Meet Cormac Herley, a security researcher for Microsoft Corp. (Nasdaq: MSFT), who recently dived into the topic of rejection of sound security advice by users.
Herley states that most security advice offers a poor cost-benefit tradeoff to the user, leading to rejection of that advice. He offers an economic-based analysis of three pieces of well known security advice: password rules, recognition of phishing sites by reading URLs, and certificate errors. And he argues that users believe the effort they have to put in to comply with best practices is more onerous than the actual risk of being compromised due to such an event.
In his conclusion, Cormac says that "users are never offered security, either on its own or as an alternative to anything else. They are offered long, complex and growing sets of advice, mandates, policy updates and tips. These sometimes carry vague and tentative suggestions of reduced risk, never security."
This made me think about the practice of cyber security today. I can open up any book in my library on information security and see the same recommendations found in any company's security policies. But we still have issues with rootkits and phishing. We push our developers and vendors to deliver solutions with sound security built in, but we still get less than optimal solutions from a security standpoint.
There are the OWASP Top 10 2004, 2007, and 2010 release candidates, and we still have cross-site scripting, injection attacks, and broken authentication on each list. The PCI Security Standards Council lists a lot of best practices as advice, but we still have spectacular issues such as Heartland Payment Systems. Is it that no one cares? Or is the effort greater than the cost of the incident?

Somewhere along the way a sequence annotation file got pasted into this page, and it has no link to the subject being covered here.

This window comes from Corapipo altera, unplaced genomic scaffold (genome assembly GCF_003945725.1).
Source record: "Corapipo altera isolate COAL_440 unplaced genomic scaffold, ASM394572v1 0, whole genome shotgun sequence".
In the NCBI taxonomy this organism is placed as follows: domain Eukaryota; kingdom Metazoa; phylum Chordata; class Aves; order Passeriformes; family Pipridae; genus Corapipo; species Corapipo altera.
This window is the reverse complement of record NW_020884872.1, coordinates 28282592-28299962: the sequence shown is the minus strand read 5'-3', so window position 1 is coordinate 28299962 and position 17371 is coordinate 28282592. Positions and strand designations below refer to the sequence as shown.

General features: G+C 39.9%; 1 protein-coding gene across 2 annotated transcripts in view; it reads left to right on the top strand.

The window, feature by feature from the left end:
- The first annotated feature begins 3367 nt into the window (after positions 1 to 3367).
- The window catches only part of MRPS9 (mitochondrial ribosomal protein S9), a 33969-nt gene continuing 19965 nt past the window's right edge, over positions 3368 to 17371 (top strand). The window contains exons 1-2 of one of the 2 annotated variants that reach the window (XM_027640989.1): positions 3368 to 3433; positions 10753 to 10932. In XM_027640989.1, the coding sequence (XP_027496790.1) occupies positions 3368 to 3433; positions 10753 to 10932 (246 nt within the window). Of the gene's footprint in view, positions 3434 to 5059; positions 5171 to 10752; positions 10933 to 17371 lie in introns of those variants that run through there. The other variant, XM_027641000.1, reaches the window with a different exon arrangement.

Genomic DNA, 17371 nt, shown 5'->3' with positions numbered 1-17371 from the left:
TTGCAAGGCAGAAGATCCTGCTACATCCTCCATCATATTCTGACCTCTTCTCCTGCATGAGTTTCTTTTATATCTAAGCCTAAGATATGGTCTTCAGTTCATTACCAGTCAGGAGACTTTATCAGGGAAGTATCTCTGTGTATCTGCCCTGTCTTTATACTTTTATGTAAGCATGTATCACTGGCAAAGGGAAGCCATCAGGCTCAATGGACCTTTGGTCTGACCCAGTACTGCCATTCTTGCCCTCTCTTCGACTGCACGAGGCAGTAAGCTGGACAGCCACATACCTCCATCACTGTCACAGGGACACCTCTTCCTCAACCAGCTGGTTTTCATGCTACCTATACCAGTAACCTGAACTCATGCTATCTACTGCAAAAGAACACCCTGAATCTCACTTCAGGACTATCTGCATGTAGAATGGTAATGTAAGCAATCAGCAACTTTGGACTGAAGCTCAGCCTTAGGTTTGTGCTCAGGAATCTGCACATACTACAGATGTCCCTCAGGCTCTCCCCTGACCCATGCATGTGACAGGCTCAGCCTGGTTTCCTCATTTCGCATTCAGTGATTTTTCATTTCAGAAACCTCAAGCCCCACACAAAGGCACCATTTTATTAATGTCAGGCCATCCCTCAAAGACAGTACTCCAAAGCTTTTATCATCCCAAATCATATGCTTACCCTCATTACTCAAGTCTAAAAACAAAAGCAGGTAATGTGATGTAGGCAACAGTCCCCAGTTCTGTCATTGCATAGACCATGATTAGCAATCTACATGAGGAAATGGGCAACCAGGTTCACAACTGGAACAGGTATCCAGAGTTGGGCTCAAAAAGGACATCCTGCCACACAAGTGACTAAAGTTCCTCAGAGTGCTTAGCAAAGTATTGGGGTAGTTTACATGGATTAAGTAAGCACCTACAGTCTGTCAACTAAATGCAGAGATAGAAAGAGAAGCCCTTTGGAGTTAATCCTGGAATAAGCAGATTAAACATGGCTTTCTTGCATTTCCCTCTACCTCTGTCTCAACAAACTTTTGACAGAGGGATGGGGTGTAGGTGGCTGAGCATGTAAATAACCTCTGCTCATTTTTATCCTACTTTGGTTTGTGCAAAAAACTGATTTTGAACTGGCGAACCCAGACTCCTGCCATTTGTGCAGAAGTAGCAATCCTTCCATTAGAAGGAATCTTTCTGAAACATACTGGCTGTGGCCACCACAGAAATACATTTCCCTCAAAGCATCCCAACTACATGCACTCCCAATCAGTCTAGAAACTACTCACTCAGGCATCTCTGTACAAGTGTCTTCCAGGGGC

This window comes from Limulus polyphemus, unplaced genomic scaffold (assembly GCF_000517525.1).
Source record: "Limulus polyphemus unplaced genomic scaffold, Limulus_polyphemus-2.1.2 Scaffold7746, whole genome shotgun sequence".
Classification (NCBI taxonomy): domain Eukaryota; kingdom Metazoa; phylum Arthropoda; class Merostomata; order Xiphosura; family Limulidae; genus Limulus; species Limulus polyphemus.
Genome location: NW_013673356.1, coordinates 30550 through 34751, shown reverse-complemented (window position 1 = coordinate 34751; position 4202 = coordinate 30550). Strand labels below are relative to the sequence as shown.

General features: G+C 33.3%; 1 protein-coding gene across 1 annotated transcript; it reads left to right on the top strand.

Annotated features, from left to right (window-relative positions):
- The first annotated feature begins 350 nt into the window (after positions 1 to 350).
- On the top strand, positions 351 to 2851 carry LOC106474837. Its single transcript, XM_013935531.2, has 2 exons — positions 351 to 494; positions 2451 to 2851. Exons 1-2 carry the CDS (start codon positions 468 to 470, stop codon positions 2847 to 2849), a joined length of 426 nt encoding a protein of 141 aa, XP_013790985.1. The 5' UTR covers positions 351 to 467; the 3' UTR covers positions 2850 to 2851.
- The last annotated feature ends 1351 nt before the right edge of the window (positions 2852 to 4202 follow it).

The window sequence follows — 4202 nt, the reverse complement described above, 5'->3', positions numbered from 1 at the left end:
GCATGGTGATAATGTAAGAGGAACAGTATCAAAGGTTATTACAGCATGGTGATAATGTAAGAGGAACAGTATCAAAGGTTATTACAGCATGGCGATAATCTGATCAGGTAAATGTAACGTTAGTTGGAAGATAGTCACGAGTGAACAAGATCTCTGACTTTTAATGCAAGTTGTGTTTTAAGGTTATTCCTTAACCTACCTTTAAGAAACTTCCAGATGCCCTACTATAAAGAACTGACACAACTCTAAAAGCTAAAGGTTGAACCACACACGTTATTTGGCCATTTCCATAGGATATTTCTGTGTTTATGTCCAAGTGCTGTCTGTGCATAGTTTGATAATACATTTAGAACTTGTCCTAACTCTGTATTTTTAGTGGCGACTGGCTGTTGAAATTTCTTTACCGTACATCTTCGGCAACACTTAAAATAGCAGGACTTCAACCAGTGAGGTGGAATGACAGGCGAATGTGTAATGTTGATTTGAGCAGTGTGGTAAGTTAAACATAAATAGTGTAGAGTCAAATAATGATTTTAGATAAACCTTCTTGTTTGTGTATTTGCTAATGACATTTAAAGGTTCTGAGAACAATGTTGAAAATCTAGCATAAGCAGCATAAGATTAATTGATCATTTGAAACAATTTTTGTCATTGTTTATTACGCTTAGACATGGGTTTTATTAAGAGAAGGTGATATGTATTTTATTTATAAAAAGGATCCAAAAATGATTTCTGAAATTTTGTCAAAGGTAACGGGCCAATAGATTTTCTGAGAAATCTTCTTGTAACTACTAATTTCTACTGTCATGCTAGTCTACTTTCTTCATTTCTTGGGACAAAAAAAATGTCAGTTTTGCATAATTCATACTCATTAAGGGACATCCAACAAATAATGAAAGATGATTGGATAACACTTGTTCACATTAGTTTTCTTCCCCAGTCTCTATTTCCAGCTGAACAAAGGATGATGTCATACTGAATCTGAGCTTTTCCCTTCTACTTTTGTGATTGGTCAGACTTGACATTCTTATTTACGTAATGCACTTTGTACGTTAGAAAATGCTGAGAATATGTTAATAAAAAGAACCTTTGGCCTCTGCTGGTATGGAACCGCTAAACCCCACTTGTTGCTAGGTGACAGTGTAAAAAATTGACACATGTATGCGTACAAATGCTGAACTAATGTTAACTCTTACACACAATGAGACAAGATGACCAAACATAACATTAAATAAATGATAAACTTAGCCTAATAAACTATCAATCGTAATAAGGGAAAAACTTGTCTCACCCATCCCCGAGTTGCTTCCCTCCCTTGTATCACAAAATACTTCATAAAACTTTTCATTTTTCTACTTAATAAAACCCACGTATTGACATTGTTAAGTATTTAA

I agree with Herley on his assessment. Take password complexity for example. If the number of passwords we need is small (1-3), it may not be a burden. But we access many Websites that require credentials. When the number increases, the effort (cost) of having to remember multiple, hard passwords becomes far greater than the risk of compromise to the user. If there is a keylogger involved, the effort to use complexity becomes a total waste.
What, exactly, is the risk? Are we talking about a corporate financials system, or a Website to see photos from the family reunion? The difference is compromised photos of Uncle Joe vs. a strategic enterprise system, leading to termination of employment.
And what is the impact? Look at the number of botted machines on the 'Net. The owners of the machines generally don't know they are botted, and they experience no loss, other than poorly performing PCs. According to a report in the Boston Globe, a review of TJXís compliance to PCI Security Standards revealed that the company met only three of the 12 requirements. The Electronic Transactions Association noted that TJX was aware of these deficiencies in 2004, and took no action to correct them. My guess is the cost-benefit tradeoff was probably acceptable to TJX at that time. They probably have a different opinion today.
We as cyber-security professionals must be cognizant of real risks when we give advice or make policy. We must also communicate the real risk clearly in some manner other than FUD. The users have an idea of what level of risk they are willing to assume. If the risk is too much for them, they will comply.
— Bruce Kaalund is the cyber security group leader for a large telecommunications company.